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Take the long way home...





Post Options Post Options   Thanks (0) Thanks(0)     Back to Top Direct Link To This Post Posted: August/03/2005 at 12:00
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I'll second gremlin's advice on reverse porros.  You have to get a very expensive compact roof prism to get anywhere new the image quality of a decent reverse porro that you'll find for $75-$200.  Nikon Premier LX compacts are quite good, but you will not find them anywhere for less than $300-$400.

 

Small inverse porros also usually have a bigger objective lense than small roofs giving you a larger exit pupil.  For example, the most common sizes for inverse porros are 8x24 and 8x25.  High end compact roofs are 8x20 or 8x21.  That makes for an exit pupil roughly 45% larger in area for the inverse porros.

 

A beater pair of small inverse porros in my car is a Sightron S2 8x25.  Newer ones ar waterproof and a little better optically.  Nikon Travelite V 8x25 I've also had and they were excellent (until I lost them).  The best compact binocular I've ever looked through is Bauh and Lomb Custom 7x26, but it is not waterproof.  If waterproofing is a concern, Pentax and Sightron both make a waterproof inverse porro.  I do not remember if Nikon Travelite V is waterproof but I did not have problems with it.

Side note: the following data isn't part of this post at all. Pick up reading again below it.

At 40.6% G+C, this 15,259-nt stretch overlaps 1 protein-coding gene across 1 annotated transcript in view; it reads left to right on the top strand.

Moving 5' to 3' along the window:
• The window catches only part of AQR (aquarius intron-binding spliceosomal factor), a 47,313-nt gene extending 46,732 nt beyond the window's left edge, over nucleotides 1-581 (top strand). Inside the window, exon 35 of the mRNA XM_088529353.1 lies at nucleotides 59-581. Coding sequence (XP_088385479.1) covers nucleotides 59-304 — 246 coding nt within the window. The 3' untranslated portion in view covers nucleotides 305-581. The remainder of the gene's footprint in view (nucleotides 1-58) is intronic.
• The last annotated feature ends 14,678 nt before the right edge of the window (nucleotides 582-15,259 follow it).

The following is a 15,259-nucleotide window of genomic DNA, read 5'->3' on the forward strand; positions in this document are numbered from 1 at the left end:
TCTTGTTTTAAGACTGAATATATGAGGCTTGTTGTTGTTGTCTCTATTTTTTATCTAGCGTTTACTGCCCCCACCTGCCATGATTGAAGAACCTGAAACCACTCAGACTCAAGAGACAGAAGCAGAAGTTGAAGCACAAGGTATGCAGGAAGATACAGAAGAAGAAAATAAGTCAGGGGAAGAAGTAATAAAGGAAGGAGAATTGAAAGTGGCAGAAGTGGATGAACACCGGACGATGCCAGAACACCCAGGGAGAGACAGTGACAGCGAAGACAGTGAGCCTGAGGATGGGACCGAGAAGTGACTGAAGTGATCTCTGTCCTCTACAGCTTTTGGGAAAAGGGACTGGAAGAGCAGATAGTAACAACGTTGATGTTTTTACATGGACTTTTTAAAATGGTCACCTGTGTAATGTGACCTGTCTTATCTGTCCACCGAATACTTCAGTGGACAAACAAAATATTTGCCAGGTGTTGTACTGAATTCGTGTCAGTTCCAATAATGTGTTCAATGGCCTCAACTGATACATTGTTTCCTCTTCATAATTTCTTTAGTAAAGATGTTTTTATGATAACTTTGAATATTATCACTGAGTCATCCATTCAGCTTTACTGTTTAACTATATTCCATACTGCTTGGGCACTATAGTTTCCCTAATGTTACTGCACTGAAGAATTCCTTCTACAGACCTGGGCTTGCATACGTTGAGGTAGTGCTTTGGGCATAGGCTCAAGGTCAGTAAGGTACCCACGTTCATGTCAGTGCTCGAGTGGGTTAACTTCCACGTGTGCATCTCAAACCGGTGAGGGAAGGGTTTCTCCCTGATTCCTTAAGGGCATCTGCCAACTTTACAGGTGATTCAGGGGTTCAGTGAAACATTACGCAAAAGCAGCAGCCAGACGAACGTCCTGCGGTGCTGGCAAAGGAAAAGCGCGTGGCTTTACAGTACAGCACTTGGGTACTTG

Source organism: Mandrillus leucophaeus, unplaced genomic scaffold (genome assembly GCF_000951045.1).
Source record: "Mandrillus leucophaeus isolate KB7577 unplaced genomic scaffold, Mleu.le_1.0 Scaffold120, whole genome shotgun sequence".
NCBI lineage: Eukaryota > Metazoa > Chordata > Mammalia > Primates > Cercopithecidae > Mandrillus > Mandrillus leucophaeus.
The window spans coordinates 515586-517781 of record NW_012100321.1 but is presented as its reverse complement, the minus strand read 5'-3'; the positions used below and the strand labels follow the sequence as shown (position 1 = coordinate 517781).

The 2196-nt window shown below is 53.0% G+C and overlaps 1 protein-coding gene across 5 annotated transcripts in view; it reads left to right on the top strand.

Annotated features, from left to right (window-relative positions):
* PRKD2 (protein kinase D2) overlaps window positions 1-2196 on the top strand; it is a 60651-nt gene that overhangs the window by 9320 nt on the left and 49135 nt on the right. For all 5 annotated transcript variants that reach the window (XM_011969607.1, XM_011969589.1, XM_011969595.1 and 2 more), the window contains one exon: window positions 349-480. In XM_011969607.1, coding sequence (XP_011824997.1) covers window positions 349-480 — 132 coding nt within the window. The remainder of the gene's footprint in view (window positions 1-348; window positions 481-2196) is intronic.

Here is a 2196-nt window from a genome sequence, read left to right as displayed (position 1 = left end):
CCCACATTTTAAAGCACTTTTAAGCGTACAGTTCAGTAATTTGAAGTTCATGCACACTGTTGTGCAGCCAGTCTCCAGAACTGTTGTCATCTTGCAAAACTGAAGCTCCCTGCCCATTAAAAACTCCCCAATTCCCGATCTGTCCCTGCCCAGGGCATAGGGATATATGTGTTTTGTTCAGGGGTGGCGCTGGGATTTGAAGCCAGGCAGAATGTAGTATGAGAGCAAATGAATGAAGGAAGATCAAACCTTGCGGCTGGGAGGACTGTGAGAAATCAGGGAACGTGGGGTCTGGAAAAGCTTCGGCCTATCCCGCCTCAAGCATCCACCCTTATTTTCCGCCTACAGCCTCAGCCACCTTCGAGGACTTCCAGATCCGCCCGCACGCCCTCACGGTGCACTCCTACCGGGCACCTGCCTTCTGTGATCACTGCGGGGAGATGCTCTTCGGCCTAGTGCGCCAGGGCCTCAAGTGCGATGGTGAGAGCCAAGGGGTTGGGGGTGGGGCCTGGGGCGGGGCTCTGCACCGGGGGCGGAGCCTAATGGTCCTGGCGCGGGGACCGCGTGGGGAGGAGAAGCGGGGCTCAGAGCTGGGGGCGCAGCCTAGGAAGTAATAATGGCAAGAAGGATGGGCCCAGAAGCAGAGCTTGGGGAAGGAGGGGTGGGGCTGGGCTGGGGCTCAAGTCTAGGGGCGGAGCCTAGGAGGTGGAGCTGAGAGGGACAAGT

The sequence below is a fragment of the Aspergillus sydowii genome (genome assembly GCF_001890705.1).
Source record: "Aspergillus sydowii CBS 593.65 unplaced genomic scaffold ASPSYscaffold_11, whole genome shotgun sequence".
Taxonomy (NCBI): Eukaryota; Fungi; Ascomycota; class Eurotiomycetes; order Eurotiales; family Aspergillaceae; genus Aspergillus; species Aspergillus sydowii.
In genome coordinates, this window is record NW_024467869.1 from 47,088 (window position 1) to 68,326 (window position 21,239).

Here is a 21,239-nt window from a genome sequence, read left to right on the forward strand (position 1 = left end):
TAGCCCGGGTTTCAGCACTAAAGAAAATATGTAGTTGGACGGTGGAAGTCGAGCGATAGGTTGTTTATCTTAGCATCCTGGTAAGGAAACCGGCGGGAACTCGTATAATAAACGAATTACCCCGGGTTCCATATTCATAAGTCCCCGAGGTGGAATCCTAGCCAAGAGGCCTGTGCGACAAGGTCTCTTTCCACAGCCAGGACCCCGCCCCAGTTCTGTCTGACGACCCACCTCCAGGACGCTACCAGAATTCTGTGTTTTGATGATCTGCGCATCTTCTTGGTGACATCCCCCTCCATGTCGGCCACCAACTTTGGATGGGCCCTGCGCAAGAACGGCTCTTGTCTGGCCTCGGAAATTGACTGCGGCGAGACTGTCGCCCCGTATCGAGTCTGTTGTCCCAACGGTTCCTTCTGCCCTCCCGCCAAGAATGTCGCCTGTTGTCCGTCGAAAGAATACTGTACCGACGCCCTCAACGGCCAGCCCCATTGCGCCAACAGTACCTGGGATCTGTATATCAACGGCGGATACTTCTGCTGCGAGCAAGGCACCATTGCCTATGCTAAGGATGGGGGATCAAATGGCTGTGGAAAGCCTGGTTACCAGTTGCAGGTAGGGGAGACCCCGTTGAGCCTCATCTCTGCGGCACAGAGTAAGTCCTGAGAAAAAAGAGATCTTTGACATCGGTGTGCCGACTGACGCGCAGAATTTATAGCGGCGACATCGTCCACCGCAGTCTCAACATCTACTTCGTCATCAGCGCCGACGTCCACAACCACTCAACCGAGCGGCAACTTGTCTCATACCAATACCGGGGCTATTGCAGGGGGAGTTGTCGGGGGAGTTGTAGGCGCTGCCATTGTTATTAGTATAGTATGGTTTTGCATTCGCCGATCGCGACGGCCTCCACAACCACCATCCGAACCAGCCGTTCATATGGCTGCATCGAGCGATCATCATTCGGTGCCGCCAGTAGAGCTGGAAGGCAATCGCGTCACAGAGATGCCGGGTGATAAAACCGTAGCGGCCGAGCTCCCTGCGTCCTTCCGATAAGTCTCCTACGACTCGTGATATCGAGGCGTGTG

Ilya

 

 

Post Options Post Options   Thanks (0) Thanks(0)     Back to Top Direct Link To This Post Posted: September/14/2005 at 22:40
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Well, the Papilio's aren't as small as a credit card but they are an amazing bit of engineering to get that 19 inch close focus and the view is super-sharp at that range as well as longer. I went with the 6.5x21 model and they were $129.00 at a local wild-bird shop. Size wise they about the same size as the UCF X models A great glass for distance and fantastic for getting down into a flower to watch a bee at work.